Famous for its black, volcanic basalt ruins and enormous amphitheater, the ancient regional hub at Bosra houses some of the most fascinating structures and stories from the region. The city’s history stretches back as far as the Early Bronze Age, but Bosra began to play a more central role in local affairs at the end of the first century CE when it became the capital of the Nabataean kingdom. Due to regional tensions of the period, however, the city did not maintain this status for long; in 106 CE, the Romans made their headquarters for their new Provincia Arabia in Bosra, bringing thousands of soldiers to be based there. Shortly thereafter, Trajan built his Via Nova Traiana, a major route connecting Damascus to the Gulf of Aqaba via Bosra and Philadelphia (present-day Amman). Bosra’s position along this international passage furthered the city’s role as a central hub in the area. Some years later, Bosra became an official Roman colony; and it remained an integral part of the region through the beginnings of the Christian era, though its heavily Monophysite population often placed Bosra at theological odds with Constantinople.
Bosra was taken by Arab forces in 634 and continued to prosper. Regional conflict in later centuries, though – with the Crusaders in the 11th century and between damascus and Cairo in the 12th century – threatened the city; and as these instabilities proved an ongoing threat to traffic through the region, trade routes began to move westward, avoiding Bosra and leaving the city to fall into relative insignificance.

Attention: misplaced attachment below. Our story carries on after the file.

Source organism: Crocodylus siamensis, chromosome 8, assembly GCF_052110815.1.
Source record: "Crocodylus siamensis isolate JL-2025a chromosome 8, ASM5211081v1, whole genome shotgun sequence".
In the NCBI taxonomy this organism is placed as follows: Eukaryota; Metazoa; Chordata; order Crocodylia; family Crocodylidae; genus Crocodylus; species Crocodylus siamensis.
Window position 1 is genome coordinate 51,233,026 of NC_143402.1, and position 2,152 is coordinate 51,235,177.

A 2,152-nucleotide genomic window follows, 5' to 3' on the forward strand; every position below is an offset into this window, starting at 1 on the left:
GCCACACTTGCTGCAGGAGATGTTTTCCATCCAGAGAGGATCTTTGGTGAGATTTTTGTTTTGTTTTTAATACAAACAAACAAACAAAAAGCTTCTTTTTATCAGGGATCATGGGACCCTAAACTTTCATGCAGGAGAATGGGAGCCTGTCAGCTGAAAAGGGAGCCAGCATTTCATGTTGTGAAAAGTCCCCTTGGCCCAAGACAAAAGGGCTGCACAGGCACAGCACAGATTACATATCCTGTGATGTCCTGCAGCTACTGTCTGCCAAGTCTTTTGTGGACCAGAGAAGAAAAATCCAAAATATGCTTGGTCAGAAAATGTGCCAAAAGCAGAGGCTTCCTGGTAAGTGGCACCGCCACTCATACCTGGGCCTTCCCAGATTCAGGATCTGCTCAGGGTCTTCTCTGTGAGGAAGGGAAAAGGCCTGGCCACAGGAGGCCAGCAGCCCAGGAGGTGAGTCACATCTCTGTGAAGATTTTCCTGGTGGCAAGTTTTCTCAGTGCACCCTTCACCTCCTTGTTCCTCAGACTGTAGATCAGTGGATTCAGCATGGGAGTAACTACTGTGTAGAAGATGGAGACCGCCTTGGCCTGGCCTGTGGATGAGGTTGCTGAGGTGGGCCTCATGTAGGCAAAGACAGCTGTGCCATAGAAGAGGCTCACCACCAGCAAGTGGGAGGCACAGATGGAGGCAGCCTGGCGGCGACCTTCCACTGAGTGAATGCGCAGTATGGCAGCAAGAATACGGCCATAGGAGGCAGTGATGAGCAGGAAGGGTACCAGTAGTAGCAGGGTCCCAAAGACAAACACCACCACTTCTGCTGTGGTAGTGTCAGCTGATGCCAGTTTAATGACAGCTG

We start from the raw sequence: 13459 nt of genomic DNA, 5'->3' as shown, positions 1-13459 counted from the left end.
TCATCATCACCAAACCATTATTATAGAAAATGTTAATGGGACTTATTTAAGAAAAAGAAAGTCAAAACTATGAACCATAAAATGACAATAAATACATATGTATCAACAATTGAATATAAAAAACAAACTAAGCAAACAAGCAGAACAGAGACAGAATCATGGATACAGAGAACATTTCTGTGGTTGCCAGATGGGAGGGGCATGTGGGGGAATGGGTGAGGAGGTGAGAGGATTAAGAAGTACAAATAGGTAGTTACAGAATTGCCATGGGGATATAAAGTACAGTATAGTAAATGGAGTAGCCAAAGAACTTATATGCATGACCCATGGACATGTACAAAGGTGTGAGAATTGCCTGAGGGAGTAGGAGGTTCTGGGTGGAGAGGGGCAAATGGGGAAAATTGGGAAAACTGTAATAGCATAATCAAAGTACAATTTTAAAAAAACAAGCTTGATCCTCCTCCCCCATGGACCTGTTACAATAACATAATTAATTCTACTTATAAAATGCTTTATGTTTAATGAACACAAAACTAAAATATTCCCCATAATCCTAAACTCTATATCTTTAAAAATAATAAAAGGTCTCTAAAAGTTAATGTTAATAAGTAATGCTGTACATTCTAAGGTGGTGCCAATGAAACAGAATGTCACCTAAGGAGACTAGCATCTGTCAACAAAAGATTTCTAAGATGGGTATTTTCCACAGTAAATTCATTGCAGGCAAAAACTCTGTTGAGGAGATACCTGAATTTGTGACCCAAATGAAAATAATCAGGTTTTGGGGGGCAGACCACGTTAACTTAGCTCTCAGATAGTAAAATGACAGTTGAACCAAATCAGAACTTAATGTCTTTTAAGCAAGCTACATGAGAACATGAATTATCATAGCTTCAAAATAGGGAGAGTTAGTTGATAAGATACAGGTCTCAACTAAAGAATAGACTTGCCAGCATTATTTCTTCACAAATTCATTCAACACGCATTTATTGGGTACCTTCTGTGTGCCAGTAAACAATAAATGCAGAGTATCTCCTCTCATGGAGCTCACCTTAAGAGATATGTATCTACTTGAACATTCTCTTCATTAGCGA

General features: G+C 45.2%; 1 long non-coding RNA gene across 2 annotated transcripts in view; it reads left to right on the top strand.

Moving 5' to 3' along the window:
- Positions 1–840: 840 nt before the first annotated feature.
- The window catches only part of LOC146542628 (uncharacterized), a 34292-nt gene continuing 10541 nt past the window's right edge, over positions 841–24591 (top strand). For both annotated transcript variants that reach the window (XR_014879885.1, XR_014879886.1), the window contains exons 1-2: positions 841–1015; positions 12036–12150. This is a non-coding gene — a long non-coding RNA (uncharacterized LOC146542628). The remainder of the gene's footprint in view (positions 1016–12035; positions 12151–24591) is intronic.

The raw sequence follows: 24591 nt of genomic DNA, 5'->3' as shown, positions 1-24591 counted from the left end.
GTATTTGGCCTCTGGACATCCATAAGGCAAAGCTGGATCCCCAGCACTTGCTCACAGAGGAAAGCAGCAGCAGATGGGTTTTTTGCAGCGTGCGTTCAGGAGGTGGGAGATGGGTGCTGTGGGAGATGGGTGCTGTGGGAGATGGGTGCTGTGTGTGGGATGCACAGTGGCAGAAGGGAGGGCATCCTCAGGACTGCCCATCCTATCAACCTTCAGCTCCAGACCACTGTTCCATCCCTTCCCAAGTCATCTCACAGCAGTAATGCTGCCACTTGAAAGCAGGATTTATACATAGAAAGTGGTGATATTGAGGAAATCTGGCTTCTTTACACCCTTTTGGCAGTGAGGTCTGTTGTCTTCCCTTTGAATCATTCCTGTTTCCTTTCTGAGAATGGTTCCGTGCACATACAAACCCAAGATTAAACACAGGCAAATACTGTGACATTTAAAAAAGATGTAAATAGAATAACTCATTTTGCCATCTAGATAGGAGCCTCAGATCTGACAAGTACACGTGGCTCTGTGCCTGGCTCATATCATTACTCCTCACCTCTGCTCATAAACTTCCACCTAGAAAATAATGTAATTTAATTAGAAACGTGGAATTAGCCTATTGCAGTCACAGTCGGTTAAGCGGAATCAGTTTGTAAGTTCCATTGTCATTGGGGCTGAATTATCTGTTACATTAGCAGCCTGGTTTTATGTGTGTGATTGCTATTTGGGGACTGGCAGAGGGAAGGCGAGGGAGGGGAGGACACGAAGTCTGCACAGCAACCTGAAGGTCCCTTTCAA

Historians have learned much about Bosra’s history from the site’s extensive ruins. Perhaps one of the most famous legends associated with Bosra is attached to the remains of the large basilica near the city’s center. Here, tradition holds that Muhammad met and conversed with the Christian monk Bahira when passing through with a trade caravan before the beginning of Islam.
Also of historical significance is the Mosque of Umar. Though named for and traditionally attributed to the Caliph Umar, the first mosque to stand on the spot was probably actually built by Yazid II in the early eighth century. Reconstructed by Seljuks in the 12th century, expanded by Ayyubids in the 13th century, and restored by historians in the 20th century, the structure is nevertheless one of the few mosques built in the earliest days of Islam that still resembles its original form.
Bosra’s cathedral, dedicated in 512-3 by Julianos, archbishop of Bosra at the time, honors Saints Sergius, Leontius, and Bacchus, three of the most famous Syrian Christian martyrs.
Finally, local legend claims that the Mabrak Mosque, located at the northeastern corner of the city, stands on the site where the first Qur’an ever brought to Syria rested as it made its journey on camelback through the region.